November traditionally marks the onset of rainy season in the Pacific Northwest but this week’s wind and rainstorms may have given the area a head start, soaking roads and dumping snow up and down the Cascade Range.
According to FEMA Regional Director John Pennington, it’s time for flood insurance policyholders to review their policies and consider increasing coverage, and for uninsured homeowners and renters to think seriously about buying flood insurance.
“Our region is prone to a variety of natural disasters, ranging from seasonal flooding and winter storms to wildfires, earthquakes and volcanic activity, but flooding tops the list for disaster-driven property loss,” said Pennington. “National flood insurance offers solid protection from future flood losses, and pays off whether or not there is a federal disaster declaration. But there is a thirty-day waiting period before the coverage takes effect, so don’t wait.”
National Flood Insurance Program (NFIP) policies are available to communities that agree to adopt and enforce sound floodplain management practices, and according to Pennington, virtually every community in the Northwest qualifies.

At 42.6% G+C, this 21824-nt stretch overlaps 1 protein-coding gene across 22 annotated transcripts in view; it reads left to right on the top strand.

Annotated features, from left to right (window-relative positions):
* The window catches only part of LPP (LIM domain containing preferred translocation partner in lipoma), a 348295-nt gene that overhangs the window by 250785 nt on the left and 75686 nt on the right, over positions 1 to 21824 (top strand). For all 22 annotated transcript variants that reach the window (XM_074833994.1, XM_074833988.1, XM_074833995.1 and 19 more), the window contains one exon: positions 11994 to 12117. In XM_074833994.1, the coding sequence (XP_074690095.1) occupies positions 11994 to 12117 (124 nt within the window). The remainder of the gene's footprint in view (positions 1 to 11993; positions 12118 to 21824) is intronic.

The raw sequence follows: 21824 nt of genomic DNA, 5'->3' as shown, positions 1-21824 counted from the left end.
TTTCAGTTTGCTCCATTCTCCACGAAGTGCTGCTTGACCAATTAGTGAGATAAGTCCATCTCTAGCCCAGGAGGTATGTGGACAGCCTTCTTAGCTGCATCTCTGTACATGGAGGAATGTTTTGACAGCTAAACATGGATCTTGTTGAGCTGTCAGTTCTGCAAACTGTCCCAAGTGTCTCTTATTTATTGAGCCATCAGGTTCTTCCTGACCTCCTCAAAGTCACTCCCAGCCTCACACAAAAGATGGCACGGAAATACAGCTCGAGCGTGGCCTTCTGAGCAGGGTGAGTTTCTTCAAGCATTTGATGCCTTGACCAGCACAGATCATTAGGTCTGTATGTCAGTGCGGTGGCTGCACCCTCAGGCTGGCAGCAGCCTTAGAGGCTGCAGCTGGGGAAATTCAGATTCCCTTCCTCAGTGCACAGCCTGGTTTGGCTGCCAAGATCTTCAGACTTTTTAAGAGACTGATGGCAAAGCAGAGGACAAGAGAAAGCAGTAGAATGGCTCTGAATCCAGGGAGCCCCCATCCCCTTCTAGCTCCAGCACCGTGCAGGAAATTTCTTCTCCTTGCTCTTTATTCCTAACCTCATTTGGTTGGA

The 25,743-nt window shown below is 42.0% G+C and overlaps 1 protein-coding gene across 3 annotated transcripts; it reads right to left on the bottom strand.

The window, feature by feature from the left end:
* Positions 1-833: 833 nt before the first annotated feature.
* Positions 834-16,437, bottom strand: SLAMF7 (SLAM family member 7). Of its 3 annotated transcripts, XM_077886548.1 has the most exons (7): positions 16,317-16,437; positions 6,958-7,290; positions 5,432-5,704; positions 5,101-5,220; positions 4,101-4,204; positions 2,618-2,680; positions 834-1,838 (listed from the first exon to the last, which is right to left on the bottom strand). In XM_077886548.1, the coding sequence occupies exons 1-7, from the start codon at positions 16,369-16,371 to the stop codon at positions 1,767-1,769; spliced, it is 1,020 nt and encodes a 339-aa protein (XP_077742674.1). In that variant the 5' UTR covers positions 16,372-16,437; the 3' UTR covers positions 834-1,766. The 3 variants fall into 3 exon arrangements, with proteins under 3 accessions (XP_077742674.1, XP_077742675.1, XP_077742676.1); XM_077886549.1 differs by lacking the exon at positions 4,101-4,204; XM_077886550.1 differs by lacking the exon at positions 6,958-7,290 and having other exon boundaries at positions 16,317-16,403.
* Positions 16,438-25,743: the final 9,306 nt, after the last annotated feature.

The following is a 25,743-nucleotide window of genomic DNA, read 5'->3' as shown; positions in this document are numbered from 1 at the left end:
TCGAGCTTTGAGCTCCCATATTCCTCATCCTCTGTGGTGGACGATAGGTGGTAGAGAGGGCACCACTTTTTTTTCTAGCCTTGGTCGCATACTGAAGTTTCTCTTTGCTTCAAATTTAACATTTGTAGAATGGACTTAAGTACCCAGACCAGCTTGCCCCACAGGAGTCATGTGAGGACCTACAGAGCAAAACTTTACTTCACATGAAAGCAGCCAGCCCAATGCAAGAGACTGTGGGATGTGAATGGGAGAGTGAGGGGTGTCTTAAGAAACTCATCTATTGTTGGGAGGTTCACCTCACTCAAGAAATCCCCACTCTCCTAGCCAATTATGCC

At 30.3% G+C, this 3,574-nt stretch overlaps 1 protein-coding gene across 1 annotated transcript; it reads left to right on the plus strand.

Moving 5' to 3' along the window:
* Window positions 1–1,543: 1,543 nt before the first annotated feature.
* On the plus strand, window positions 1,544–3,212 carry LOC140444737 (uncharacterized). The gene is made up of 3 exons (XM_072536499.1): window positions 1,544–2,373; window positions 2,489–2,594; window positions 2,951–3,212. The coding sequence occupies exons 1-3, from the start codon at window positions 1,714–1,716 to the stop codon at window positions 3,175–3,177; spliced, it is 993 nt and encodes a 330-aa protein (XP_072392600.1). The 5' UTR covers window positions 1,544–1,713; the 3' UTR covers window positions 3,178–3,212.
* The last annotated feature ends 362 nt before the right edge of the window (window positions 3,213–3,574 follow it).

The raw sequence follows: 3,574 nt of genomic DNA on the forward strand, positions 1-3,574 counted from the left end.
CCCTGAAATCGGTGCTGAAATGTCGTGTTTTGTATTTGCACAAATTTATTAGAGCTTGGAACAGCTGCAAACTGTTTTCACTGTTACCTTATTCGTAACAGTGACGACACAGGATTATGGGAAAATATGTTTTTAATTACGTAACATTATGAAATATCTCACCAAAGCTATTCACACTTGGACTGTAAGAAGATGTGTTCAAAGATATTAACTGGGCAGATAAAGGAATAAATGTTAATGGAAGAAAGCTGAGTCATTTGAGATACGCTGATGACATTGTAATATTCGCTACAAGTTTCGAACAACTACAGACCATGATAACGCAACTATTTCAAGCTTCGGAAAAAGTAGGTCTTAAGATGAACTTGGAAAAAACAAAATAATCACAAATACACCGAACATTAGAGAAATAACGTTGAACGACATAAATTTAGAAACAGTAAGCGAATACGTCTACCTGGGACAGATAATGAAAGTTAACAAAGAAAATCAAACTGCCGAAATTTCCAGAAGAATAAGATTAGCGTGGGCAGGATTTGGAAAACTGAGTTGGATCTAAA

“By aggressively managing their floodplains, local officials guarantee access to affordable coverage, and that’s important,” said Pennington. “While the very act of qualifying to join the NFIP reduces flood damage, by joining NFIP’s voluntary Community Rating System (CRS), communities can earn rate reductions for policyholders by adopting stronger management practices. You don’t have to live in a high risk flood zone to be vulnerable.”
Flood insurance covers structural damage and contents for all insurable residential and non-residential buildings. Maximum coverage for single-family homes is $250,000 for the structure itself, and $100,000 for contents. Renters can also insure their personal belongings for up to $100,000. Businesses can insure buildings for up to $500,000 for the structure, and contents for up to $500,000.
The NFIP is self-supporting, with all claims and operating expenses paid from policyholder premiums, not tax dollars.
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